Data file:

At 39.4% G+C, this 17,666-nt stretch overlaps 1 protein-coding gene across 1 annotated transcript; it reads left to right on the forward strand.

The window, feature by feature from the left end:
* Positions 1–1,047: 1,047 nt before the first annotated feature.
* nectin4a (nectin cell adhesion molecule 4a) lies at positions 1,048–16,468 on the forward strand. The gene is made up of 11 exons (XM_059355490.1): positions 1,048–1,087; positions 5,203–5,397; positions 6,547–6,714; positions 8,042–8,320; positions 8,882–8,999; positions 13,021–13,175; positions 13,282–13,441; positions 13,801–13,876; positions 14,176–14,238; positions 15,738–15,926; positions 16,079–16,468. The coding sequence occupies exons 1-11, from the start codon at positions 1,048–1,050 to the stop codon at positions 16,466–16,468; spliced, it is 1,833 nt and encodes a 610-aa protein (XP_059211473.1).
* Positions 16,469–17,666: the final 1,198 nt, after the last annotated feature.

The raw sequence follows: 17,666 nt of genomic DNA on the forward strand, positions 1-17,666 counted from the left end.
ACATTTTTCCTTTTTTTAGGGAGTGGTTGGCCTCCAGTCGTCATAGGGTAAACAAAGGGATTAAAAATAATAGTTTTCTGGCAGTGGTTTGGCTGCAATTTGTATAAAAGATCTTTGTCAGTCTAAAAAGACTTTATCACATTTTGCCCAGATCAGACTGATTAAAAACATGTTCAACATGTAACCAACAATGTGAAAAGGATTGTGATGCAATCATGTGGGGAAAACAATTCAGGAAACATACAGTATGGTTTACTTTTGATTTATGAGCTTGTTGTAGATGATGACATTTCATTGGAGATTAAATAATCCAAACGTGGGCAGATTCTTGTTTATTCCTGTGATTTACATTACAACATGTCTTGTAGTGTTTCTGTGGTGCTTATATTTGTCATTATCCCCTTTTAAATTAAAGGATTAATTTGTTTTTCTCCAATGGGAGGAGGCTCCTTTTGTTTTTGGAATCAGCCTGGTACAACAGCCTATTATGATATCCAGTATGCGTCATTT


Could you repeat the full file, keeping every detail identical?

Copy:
At 39.4% G+C, this 17,666-nt stretch overlaps 1 protein-coding gene across 1 annotated transcript; it reads left to right on the forward strand.

The window, feature by feature from the left end:
* Positions 1–1,047: 1,047 nt before the first annotated feature.
* nectin4a (nectin cell adhesion molecule 4a) lies at positions 1,048–16,468 on the forward strand. The gene is made up of 11 exons (XM_059355490.1): positions 1,048–1,087; positions 5,203–5,397; positions 6,547–6,714; positions 8,042–8,320; positions 8,882–8,999; positions 13,021–13,175; positions 13,282–13,441; positions 13,801–13,876; positions 14,176–14,238; positions 15,738–15,926; positions 16,079–16,468. The coding sequence occupies exons 1-11, from the start codon at positions 1,048–1,050 to the stop codon at positions 16,466–16,468; spliced, it is 1,833 nt and encodes a 610-aa protein (XP_059211473.1).
* Positions 16,469–17,666: the final 1,198 nt, after the last annotated feature.

The raw sequence follows: 17,666 nt of genomic DNA on the forward strand, positions 1-17,666 counted from the left end.
ACATTTTTCCTTTTTTTAGGGAGTGGTTGGCCTCCAGTCGTCATAGGGTAAACAAAGGGATTAAAAATAATAGTTTTCTGGCAGTGGTTTGGCTGCAATTTGTATAAAAGATCTTTGTCAGTCTAAAAAGACTTTATCACATTTTGCCCAGATCAGACTGATTAAAAACATGTTCAACATGTAACCAACAATGTGAAAAGGATTGTGATGCAATCATGTGGGGAAAACAATTCAGGAAACATACAGTATGGTTTACTTTTGATTTATGAGCTTGTTGTAGATGATGACATTTCATTGGAGATTAAATAATCCAAACGTGGGCAGATTCTTGTTTATTCCTGTGATTTACATTACAACATGTCTTGTAGTGTTTCTGTGGTGCTTATATTTGTCATTATCCCCTTTTAAATTAAAGGATTAATTTGTTTTTCTCCAATGGGAGGAGGCTCCTTTTGTTTTTGGAATCAGCCTGGTACAACAGCCTATTATGATATCCAGTATGCGTCATTT